- Pockets of power outages remain in Ontario and Quebec.
- Via Rail resumes service along a key corridor after storm delays.
- Sunwing says return flights for stranded Canadians will continue through Friday.
- New Brunswick Power restores power to most customers.
- Communities on the southwest coast of BC on flood watch.
- Buffalo, New York, braces for more snow as police deploy to enforce the travel ban.
Thousands of people in Canada were still without power or facing travel headaches on Tuesday, days after ferocious winter storms hit just before Christmas.
The storms have wreaked havoc on power grids and travel plans for the past four days.
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While the number of outages has dropped significantly, tens of thousands of people remained without power Tuesday as crews continued to work to repair power lines downed by high winds and downed trees, complicated by heavy snowfall making access to some sites difficult. .
Quebec remains the most troubled place, with around 30,000 homes and businesses without power. Hydro-Québec said Capitale-Nationale, the Laurentides and Saguenay-Lac-Saint-Jean are among the hardest-hit regions.
Hydro-Québec said it cannot give a restoration schedule for all customers because trees and other objects prevent crews from accessing areas that are already difficult to reach. The company said it is using around 1,200 hydroelectric rigs from across the province and 10 helicopters to clear roads and complete repair work.
About 6,000 homes and businesses still without power are in Ontario, the vast majority of them in the Georgian Bay region north of Toronto, Hydro One said as it continued its fourth day of restoration from the storm.
The utility said it expects to restore power to the majority of affected customers by the end of the day, and the hardest-to-reach farmhouses “in the coming days,” spokeswoman Tiziana Baccega Rosa said.
She said weather conditions have prevented the utility from taking helicopters and boats to the water to reach seasonal properties on islands or with only water access.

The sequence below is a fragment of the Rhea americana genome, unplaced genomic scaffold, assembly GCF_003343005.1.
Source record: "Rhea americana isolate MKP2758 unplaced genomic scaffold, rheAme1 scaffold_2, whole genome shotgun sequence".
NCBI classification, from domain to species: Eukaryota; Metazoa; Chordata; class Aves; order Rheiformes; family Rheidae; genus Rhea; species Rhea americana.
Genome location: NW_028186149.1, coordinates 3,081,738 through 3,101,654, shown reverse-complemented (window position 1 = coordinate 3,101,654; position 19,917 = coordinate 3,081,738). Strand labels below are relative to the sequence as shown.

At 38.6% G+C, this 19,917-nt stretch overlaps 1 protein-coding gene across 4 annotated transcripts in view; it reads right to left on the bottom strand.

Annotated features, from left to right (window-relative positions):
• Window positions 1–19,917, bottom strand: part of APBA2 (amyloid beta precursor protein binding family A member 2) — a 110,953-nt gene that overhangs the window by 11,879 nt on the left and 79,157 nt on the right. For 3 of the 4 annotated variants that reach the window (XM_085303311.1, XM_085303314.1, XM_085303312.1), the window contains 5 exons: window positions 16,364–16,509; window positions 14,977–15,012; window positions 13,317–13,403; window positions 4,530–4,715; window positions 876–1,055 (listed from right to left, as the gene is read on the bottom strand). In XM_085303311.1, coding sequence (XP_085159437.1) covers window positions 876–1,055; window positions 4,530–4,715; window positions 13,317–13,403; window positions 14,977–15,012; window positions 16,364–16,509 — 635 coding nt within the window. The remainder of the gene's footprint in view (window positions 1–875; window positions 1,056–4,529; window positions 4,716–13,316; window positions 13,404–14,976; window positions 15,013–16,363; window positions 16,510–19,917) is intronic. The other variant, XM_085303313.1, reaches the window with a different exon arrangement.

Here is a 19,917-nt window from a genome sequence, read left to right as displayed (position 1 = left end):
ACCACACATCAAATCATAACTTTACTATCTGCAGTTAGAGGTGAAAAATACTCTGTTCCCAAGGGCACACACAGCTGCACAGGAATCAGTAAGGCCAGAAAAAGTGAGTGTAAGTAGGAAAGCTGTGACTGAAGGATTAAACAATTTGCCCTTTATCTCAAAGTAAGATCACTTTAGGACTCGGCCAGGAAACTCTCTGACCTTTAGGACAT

New Brunswick Power had reconnected nearly everyone who had lost power Tuesday afternoon.
US storm death toll rises
South of the border, storm-battered Buffalo, New York, was bracing for fresh snow Tuesday as it still struggled to recover from an epic blizzard that killed at least 34 people in the region.
Mayor Byron Brown’s office announced seven additional storm-related deaths Tuesday, bringing the total in Buffalo to 27, along with at least seven deaths in the suburbs.
State and military police were dispatched to enforce the ban on driving on snow-covered streets. County Executive Mark Poloncarz said police would be stationed at entrances to Buffalo and at major intersections.
The US National Weather Service forecast up to two inches of snow could fall in Erie County, which includes Buffalo.
While this is a relatively small amount, it is expected to make it more difficult to remove the 4 feet of snow that fell in some places starting on Christmas Eve. Authorities said the city’s airport will be closed until Wednesday morning.
The rest of the United States is also reeling from the ferocious storm, with at least two dozen more deaths reported in other parts of the country and power outages in communities from Maine to Washington state. The storm claimed 57 lives, more than half in western New York, officials said Monday.